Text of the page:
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Press release

Cornwall set to bloom as National Trust begins major grassland creation project

Staff, volunteers and members of the public hand sow seed at Lanhydrock as part of the Cornish Meadows Project
Staff, volunteers and members of the public hand sow seed accompanied by traditional Cornish folk music at Lanhydrock. | © National Trust Images/Faye Rason

Clifftops and fields across Cornwall are set to be transformed into thriving wildflower meadows, thanks to a new three-year conservation project by the National Trust.

The scheme will create 250 hectares of species-rich grassland at sites across the county in a bid to boost rare and threatened coastal wildlife, such as solitary bees, skylarks, swifts and common lizards.

97% of species-rich grassland has been lost in the UK since the 1930s, with the remaining 3% mostly fragmented across the country, leaving little room for wildlife to spread.

As well as this loss of habitat, climate change is further compounding issues for native species, causing more extreme weather events and shifting seasons.

Jon Stewart, General Manager for the National Trust said: “The fact we’ve lost such a high proportion of beautiful and enriching meadows is having a big impact on wildlife, and is a loss to our collective wellbeing. We’re committed to reversing this trend at the National Trust and this project is a really important contribution.”

To kick start the initiative, this week Trust staff, volunteers, a local tenant farmer and members of the public, accompanied by music from a Cornish community folk group, began sowing the first of the grassland at the Trust’s Lanhydrock estate, near Bodmin. Here 4.5 hectares of neutral grassland will be turned into species-rich meadow, providing benefits for local wildlife and a spectacle for the many visitors to the property in years to come.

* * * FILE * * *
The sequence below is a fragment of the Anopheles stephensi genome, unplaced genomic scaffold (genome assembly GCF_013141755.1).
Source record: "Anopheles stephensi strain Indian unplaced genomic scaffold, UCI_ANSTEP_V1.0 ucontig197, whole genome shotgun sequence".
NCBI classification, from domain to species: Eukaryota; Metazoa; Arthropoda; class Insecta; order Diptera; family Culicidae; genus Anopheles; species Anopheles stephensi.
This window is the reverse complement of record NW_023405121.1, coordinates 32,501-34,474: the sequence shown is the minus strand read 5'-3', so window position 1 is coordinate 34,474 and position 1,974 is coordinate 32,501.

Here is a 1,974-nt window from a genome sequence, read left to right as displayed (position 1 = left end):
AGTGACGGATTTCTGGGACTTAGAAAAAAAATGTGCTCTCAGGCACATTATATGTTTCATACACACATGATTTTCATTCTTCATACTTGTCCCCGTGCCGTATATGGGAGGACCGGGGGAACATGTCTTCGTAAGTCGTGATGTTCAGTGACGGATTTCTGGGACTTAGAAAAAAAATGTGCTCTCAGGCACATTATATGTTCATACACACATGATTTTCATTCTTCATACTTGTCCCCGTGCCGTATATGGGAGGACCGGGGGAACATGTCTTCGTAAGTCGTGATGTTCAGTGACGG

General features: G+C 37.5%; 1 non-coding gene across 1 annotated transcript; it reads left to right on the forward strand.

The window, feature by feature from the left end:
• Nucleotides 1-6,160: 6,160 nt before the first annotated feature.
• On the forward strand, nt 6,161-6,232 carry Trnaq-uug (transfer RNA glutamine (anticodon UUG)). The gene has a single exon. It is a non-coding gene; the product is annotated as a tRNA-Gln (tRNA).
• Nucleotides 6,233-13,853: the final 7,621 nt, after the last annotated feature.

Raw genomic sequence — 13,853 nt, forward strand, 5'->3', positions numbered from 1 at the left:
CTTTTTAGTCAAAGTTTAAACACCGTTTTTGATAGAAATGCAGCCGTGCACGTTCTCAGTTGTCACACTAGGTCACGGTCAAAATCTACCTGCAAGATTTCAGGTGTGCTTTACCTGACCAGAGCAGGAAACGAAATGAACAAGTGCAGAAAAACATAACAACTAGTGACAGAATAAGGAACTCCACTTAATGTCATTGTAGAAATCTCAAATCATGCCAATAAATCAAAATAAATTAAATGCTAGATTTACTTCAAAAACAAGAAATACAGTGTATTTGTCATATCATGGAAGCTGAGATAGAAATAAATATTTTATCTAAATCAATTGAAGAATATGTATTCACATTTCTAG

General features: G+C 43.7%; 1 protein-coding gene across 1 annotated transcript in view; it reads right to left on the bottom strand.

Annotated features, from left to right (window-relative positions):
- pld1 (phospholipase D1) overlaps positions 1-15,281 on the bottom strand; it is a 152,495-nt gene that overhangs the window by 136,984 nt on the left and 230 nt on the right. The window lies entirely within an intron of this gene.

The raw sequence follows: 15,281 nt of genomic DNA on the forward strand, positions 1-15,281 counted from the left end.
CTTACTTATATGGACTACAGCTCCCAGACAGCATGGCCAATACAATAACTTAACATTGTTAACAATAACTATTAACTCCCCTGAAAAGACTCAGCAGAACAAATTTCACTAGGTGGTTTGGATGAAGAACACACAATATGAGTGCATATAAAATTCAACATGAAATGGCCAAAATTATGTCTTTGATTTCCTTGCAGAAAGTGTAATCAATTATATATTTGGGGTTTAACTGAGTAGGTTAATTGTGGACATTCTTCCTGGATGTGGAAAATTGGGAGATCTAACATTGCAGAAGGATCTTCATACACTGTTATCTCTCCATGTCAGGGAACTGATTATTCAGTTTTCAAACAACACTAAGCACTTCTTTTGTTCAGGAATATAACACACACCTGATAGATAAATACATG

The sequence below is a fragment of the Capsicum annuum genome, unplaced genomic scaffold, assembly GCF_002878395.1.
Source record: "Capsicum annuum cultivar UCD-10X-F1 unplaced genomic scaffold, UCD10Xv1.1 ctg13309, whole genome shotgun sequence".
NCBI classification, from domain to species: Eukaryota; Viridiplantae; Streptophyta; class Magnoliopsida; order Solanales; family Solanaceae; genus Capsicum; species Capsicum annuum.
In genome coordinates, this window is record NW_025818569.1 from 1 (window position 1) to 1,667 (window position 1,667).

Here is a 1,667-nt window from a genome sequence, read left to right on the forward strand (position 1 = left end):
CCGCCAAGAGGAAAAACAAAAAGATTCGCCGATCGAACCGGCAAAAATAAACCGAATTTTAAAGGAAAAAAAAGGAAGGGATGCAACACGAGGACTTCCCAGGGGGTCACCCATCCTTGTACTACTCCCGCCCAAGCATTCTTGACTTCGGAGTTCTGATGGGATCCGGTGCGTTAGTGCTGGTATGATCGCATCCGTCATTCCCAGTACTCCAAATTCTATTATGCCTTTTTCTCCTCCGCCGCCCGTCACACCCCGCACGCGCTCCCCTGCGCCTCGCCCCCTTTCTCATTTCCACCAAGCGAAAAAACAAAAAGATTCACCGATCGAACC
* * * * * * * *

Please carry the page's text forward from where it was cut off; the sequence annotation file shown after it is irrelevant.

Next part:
Seed has been collected from healthy, already species-rich ‘donor’ meadows across the county, including through partnerships with Natural England, Cornwall Council, Meadow Match, private landowners and the National Wildflower Centre, and will be spread at Natural Trust sites throughout Cornwall.

Fern Carroll-Smith, Project Officer for the National Trust, said: “This project is a real collaborative effort, with sites across Cornwall providing the seed that’ll create new, flourishing grassland to benefit both wildlife and people.

“At Lanhydrock, we should see the early establishment of yellow rattle, knapweed and oxeye daisy in the next year or two and, in future, we hope to have species such as eyebright, betony, and eventually, orchids.

“With so little of this habitat left in the country, Cornwall can play a critical role in providing a lifeline for some of our most cherished native species that depend on grasslands for food or shelter – from the Burnet moth to the Barbastelle bat.

“We also know creating species-rich meadows can lock up carbon, especially in the first ten years of restoration. So they play an important role in climate change mitigation.

“And we hope they’ll help people reconnect with nature. At our first seed spreading we were joined by the Cornish fiddle community group Bagas Crowd who played folk music as we scattered the seed and then led us in a traditional ‘serpentine’ dance to tread the seed in, helping it bed into the soil. Certainly a novel and tuneful way to get this important part of the job done.”

Most of the sites set to benefit from the new grassland are coastal, with a small handful, such as Lanhydrock, further inland. Other locations include Pentire (near Wadebridge), Botallack, Gunwalloe and the Roseland as well as many others.